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Interview: Bailey Wiley Talks About Her Self-Titled EP + Release Tour

Interview: Bailey Wiley Talks About Her Self-Titled EP + Release Tour

Interview by Chelsea Prastiti / Tuesday 9th July, 2019 9:28AM

Bailey Wiley’s latest self-titled EP is her most authentic collection yet, and she’s taking her soul licks and RnB riffs on a nationwide, island-weaving tour this month. The shows kick off this Friday 12th July at Tāmaki Makaurau's Galatos, but before she was swept up in the EP tour, Bailey Wiley sat down with Chelsea Prastiti of Auckland neo-soul crew SKILAA. Prastiti dove deep into Wiley’s connection with musical theatre, taking the reigns on collaborations and her teen love of Xtina. Study up on the musings behind the music before catching Bailey Wiley live this month…

UTR proudly presents Bailey Wiley

Friday 12th July - Galatos, Auckland
Saturday 13th July - Fat Eddie’s, Christchurch
Saturday 26th July - Moon 1, Wellington

Tickets available now HERE via UTR

Chelsea Prastiti: What’s the first thing that you heard as a child? I have an obsession with childhood memories of music.

Bailey Wiley: Music? To be honest I actually grew up around a lot of musical theatre. I kind of wish it was something else but it was musical theatre and it was performance.

I’m going to get really music nerd on you about the structures that I hear you singing in your work. There's actually a lot of jazz information in there as well, and musical theatre and jazz are actually really linked in terms of how the melody structures go.

Hard, so that makes sense. My grandfather used to be a musical theatre director and so I grew up with Les Mis as the first musical I really remember. I used to sing 'Castle On A Cloud' and I used to sing Annie. I think that developed something strong inside of me and that’s why I went to NASDA [in Christchurch] because that was something that had already been a part of my life.

I’m not gonna lie, this EP is beautiful, girl. I was listening to it and you have all these beautiful details. I can hear that you’re a real fan of RnB as well as an aficionado. In ‘Zaddy’ for example you’ve got all these beautiful horn textures and flute textures and chimes is a real theme. When you were conceiving of this EP, what were you thinking in terms of those layers? How much of a hand did you have in that?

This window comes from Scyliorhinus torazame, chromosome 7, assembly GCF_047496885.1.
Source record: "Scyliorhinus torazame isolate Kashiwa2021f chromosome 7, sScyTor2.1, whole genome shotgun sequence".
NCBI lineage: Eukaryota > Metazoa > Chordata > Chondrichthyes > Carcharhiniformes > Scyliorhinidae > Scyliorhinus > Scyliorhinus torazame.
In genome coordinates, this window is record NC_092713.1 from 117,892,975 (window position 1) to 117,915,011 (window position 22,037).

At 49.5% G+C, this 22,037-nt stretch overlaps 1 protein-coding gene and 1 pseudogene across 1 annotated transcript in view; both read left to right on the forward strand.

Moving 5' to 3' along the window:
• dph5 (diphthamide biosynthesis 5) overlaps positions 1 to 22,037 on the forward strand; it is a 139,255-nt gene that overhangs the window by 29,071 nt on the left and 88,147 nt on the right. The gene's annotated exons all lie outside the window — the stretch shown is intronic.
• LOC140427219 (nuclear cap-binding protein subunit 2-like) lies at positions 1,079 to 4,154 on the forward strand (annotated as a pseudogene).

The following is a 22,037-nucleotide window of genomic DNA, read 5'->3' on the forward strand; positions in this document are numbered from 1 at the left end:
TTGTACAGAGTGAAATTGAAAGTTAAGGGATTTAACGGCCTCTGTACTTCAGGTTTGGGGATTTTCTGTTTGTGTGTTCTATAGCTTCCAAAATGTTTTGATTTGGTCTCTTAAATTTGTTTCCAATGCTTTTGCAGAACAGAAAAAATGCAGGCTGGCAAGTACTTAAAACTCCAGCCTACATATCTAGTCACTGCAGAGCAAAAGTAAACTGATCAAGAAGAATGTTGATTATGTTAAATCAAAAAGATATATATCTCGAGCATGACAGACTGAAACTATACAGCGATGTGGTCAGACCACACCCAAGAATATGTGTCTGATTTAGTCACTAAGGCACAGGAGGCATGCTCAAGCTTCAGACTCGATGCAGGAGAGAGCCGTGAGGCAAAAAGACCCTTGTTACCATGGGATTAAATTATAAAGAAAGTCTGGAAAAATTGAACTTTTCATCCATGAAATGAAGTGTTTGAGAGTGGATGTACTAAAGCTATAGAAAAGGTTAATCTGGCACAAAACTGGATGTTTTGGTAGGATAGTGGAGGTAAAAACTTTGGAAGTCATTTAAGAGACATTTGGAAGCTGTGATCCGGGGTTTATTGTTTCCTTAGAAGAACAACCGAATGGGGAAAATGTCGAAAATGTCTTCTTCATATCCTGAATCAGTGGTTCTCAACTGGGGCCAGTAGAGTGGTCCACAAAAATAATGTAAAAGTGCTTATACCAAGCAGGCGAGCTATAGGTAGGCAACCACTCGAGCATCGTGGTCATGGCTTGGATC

With this EP in particular, I had a lot of creative control. Sometimes it did feel like a tug of war when I was working with certain producers that I would have to put my foot down and be like this is how I foresee this song goes. I had to remind them that this was my song and take ownership over that and steer that ship. That was probably one of the hardest learnings through the EP, but at the end of the day I had to remind myself that these were my songs and this was part of my creative and it was gonna come out under my name. I think it’s taking ownership, but in a way that is respectful and it's actually about what’s best for the song and trying not to step on toes.

In ‘Sugar’ there’s this lovely production which reminds me of that era of time where Aaliyah was still alive and where there were these lovely rhythmic snares. 

It’s so cool that you feel that way because I actually wrote that song to an Aaliyah bass line. I forget what the songs called, I think it’s ‘I Need Somebody’.

There’s a lot of really beautiful writing out there and really cool stuff is happening but I feel like the problem is that everyone's put into this one particular mould.

I totally understand where you're coming from. I got to this stage where I got with the label that I’m with now, I felt like they wanted me to make a certain type of music. I was doing these sessions and they were quite poppy and I was like “oh no, no, no”. Plus I'm getting older, not like super old but I'm getting old, so I was like “I need to make shit that makes me tick”. I got to the stage where I was like “fuck it”. I didn’t know that it was going to be a self-titled EP at the beginning of the journey, but I had taken so much ownership and steered the ship on my own for the first time with this project. That’s why it was self-titled. 

Have you got another video coming out?

No, we don't have any others. We were meant to but then I called it. I think if you’re going to put anything out, you have to be really fucking proud of it. I think that’s another theme of this EP, is that it was about quality not quantity. I could’ve released an album cause there were songs there but I was like “naaah”, like I didn’t really fucking love them, some of them. It’s the same thing.

It’s come through so well on the EP. You listen to some albums and there is a lot of crap and there will be like five shining songs, but each one of the tracks on your EP is a stunner.